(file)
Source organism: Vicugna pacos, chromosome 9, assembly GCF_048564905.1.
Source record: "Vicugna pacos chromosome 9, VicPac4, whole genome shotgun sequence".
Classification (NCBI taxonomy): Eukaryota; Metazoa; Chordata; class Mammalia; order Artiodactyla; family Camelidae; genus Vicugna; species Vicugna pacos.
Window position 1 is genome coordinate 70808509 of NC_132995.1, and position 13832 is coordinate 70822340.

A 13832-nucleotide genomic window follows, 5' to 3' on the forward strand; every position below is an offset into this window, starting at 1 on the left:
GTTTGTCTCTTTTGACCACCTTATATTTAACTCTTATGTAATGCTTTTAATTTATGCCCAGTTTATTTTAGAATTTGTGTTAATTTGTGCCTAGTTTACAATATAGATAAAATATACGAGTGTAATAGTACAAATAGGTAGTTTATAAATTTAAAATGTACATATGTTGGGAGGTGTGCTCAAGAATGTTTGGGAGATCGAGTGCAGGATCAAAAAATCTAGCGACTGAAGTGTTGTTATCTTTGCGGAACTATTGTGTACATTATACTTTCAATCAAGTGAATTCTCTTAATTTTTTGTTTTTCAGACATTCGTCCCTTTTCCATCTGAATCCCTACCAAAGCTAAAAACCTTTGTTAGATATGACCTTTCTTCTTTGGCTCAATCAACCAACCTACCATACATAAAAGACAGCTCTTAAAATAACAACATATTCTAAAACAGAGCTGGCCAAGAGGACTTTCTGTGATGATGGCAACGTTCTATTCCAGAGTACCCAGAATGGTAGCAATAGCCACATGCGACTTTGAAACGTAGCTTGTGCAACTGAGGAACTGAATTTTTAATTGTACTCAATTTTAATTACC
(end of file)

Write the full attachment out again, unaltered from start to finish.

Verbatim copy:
Source organism: Vicugna pacos, chromosome 9, assembly GCF_048564905.1.
Source record: "Vicugna pacos chromosome 9, VicPac4, whole genome shotgun sequence".
Classification (NCBI taxonomy): Eukaryota; Metazoa; Chordata; class Mammalia; order Artiodactyla; family Camelidae; genus Vicugna; species Vicugna pacos.
Window position 1 is genome coordinate 70808509 of NC_132995.1, and position 13832 is coordinate 70822340.

A 13832-nucleotide genomic window follows, 5' to 3' on the forward strand; every position below is an offset into this window, starting at 1 on the left:
GTTTGTCTCTTTTGACCACCTTATATTTAACTCTTATGTAATGCTTTTAATTTATGCCCAGTTTATTTTAGAATTTGTGTTAATTTGTGCCTAGTTTACAATATAGATAAAATATACGAGTGTAATAGTACAAATAGGTAGTTTATAAATTTAAAATGTACATATGTTGGGAGGTGTGCTCAAGAATGTTTGGGAGATCGAGTGCAGGATCAAAAAATCTAGCGACTGAAGTGTTGTTATCTTTGCGGAACTATTGTGTACATTATACTTTCAATCAAGTGAATTCTCTTAATTTTTTGTTTTTCAGACATTCGTCCCTTTTCCATCTGAATCCCTACCAAAGCTAAAAACCTTTGTTAGATATGACCTTTCTTCTTTGGCTCAATCAACCAACCTACCATACATAAAAGACAGCTCTTAAAATAACAACATATTCTAAAACAGAGCTGGCCAAGAGGACTTTCTGTGATGATGGCAACGTTCTATTCCAGAGTACCCAGAATGGTAGCAATAGCCACATGCGACTTTGAAACGTAGCTTGTGCAACTGAGGAACTGAATTTTTAATTGTACTCAATTTTAATTACC